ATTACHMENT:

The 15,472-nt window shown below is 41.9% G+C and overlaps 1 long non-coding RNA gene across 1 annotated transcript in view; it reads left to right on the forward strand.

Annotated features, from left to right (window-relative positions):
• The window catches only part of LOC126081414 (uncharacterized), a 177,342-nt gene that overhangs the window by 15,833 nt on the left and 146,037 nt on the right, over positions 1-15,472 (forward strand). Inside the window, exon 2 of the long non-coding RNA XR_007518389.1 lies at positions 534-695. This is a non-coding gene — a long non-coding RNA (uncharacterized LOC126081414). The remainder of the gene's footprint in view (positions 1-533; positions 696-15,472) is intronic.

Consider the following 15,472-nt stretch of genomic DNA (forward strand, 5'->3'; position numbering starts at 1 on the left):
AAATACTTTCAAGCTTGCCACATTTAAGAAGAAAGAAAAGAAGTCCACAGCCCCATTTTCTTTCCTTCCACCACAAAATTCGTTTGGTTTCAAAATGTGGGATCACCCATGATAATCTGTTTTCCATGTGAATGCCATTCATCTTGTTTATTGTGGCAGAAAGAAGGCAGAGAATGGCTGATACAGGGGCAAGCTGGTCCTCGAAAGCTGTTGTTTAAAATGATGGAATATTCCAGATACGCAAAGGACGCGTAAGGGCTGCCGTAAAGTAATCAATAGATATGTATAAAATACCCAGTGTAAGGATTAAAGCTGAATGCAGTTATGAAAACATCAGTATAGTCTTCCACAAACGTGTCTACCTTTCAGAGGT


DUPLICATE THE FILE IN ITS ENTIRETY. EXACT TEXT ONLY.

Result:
The 15,472-nt window shown below is 41.9% G+C and overlaps 1 long non-coding RNA gene across 1 annotated transcript in view; it reads left to right on the forward strand.

Annotated features, from left to right (window-relative positions):
• The window catches only part of LOC126081414 (uncharacterized), a 177,342-nt gene that overhangs the window by 15,833 nt on the left and 146,037 nt on the right, over positions 1-15,472 (forward strand). Inside the window, exon 2 of the long non-coding RNA XR_007518389.1 lies at positions 534-695. This is a non-coding gene — a long non-coding RNA (uncharacterized LOC126081414). The remainder of the gene's footprint in view (positions 1-533; positions 696-15,472) is intronic.

Consider the following 15,472-nt stretch of genomic DNA (forward strand, 5'->3'; position numbering starts at 1 on the left):
AAATACTTTCAAGCTTGCCACATTTAAGAAGAAAGAAAAGAAGTCCACAGCCCCATTTTCTTTCCTTCCACCACAAAATTCGTTTGGTTTCAAAATGTGGGATCACCCATGATAATCTGTTTTCCATGTGAATGCCATTCATCTTGTTTATTGTGGCAGAAAGAAGGCAGAGAATGGCTGATACAGGGGCAAGCTGGTCCTCGAAAGCTGTTGTTTAAAATGATGGAATATTCCAGATACGCAAAGGACGCGTAAGGGCTGCCGTAAAGTAATCAATAGATATGTATAAAATACCCAGTGTAAGGATTAAAGCTGAATGCAGTTATGAAAACATCAGTATAGTCTTCCACAAACGTGTCTACCTTTCAGAGGT